If you’ve encountered the “Boundaries” project before, you may remember it as a photo series that went completely viral- but it didn’t start out that way. It was created for the 2014 installment of the Young Photographers Alliance (YPA) Mentoring Program, a program designed for beginner photographers (I had been out of school for two years at the time) to create a project under the eye and guidance of professional photographers in their region. The prompt for all participants that year was simply “Boundaries”.
When I began my project, I knew that I wanted to interpret the single-word objective as social boundaries faced by women. My dear friend Erin Cooper, the model in the photos, and I got the ball rolling over several dinners spent confiding in one another about our personal experiences, large and small, with sexual harassment. At the time, the phrases “everyday sexism” and “rape culture” had been touted to the point of meaningless overuse, however those concepts played an important role in the conception of these photos. We wanted to depict a gross intrusion into everyday circumstances - a visual representation of the jarring emotions that come from being cat-called, followed, or screamed at on the street, being intimidated by the advances of a coworker or boss, or realizing that the person you’re spending your life with is not who you thought they were.
Ultimately, the formula for the photos came down to this: One woman, an average young professional, depicted engaging in daily routines. Each setting was loosely based on my and Erin's own personal experiences. The concept of rape culture is represented by male arms and hands performing a variety of actions that are overwhelming intrusive on the woman's body and life. In each situation she maintains a blank expression, a visual choice that demonstrates how conditioned we as women have become to accept this atmosphere as excusable and even normal. See the photos below:
After the YPA exhibitions had concluded, and Erin and I had a fun round of sharing the photos with our friends, we thought our experiences with the project were pretty much over. Until, on a whim, I submitted the series to PetaPixel, one of my favorite photography blogs. I thought the chances that they would publish it were low, but publish they did. That same day, a reporter from Buzzfeed called me and asked if they could interview me and share the photos. And early the next morning, the post had received enough views to reach Buzzfeed’s “trending” section. From there it continued to steamroll; the photos, Erin, and I were featured in everything from the local paper to a radio show in Canada to the websites of major U.S. and international publications.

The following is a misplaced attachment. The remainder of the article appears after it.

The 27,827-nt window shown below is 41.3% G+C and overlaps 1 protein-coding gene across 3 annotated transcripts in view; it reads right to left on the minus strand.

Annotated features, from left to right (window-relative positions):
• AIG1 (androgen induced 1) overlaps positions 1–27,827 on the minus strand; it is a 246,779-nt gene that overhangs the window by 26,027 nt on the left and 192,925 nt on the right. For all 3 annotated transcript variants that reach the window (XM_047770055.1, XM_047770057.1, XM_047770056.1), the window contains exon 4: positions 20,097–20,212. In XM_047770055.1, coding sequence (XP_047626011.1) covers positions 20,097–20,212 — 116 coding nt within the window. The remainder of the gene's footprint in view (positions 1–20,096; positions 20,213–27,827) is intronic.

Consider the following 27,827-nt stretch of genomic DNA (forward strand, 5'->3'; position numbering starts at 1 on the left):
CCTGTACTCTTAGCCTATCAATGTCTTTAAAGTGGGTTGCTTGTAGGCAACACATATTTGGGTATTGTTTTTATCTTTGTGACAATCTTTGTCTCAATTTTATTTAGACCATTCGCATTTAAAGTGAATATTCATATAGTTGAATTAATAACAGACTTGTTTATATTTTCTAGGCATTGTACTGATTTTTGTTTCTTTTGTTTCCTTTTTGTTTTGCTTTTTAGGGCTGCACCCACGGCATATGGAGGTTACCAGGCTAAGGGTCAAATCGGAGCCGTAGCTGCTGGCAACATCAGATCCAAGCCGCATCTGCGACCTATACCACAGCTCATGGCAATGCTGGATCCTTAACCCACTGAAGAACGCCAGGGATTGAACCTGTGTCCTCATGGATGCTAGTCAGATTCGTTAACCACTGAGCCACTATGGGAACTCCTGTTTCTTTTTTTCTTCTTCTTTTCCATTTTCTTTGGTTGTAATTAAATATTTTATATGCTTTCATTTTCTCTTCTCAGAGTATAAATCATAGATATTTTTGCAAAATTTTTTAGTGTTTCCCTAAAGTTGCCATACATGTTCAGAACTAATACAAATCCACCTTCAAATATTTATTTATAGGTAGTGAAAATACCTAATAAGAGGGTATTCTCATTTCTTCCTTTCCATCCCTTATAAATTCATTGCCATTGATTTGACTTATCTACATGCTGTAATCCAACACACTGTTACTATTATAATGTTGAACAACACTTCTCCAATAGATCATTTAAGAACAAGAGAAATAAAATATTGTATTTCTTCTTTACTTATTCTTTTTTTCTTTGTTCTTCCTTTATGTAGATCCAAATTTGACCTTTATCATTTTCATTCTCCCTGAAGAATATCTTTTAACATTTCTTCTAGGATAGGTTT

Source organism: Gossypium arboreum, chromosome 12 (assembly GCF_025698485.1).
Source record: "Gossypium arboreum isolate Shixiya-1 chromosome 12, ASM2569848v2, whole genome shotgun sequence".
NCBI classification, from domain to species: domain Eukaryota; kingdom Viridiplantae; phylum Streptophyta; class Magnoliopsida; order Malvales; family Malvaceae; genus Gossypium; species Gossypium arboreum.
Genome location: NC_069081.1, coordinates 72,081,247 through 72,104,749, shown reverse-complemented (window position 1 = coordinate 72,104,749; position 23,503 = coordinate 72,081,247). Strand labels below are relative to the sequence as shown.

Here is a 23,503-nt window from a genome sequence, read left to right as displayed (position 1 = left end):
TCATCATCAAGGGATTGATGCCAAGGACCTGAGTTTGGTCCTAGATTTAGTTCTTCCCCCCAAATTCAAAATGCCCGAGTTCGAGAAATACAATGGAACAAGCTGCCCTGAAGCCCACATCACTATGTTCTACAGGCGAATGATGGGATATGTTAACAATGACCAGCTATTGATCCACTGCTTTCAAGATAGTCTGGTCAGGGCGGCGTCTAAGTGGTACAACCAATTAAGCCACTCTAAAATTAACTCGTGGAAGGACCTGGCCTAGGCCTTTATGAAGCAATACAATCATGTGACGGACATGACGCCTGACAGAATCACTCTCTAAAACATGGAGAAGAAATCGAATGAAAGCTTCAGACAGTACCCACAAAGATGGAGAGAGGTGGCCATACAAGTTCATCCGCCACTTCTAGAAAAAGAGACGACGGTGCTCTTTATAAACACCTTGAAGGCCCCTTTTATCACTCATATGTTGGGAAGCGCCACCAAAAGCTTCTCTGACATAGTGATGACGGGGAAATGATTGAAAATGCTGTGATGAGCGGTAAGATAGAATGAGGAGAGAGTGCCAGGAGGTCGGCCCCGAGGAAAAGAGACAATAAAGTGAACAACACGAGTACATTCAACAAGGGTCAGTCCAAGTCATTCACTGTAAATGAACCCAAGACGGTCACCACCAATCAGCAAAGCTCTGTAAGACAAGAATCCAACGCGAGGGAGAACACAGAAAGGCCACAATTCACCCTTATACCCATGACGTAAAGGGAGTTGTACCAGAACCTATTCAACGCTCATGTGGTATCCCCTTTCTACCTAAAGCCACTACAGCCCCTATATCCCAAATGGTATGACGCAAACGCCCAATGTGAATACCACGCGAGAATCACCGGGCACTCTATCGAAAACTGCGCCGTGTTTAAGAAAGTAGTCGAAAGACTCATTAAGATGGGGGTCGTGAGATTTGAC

The public’s reaction to the series was certainly a mixed bag. On the positive side, I received shares, comments, and personal messages from women identifying with the photos and thanking me for creating them, as well as messages from men saying that the series had inspired them to take a closer look at their actions. On the flip side, the negative comments ranged from something as basic as criticizing the quality of the photography, to several attacks on my physical appearance, to angry hate mail. The irony of the sexism embedded in some of the critical comments on my project calling out sexism was not lost on me. Some of the most thoughtful criticism came from individuals who were concerned that the photos were not inclusive enough. They correctly asserted that not only white, middle class women (and not only women) face these issues. I believe it is worth noting that the logistics of the project were such that there was only one model for all five photos, and therefore fundamental aspects of her appearance, such as skin tone, cannot change from photo to photo. That being said, I am glad people spoke their minds about this, and I value the importance of equal representation and inclusivity.
At the end of this journey, the phenomenon of “going viral” had become almost as much of the story as the photography itself. It concluded with an invitation to speak at “The BlowUp”, an event about viral photography, hosted by popular photo blog Feature Shoot. See my segment below, but full disclosure: public speaking is not my forte!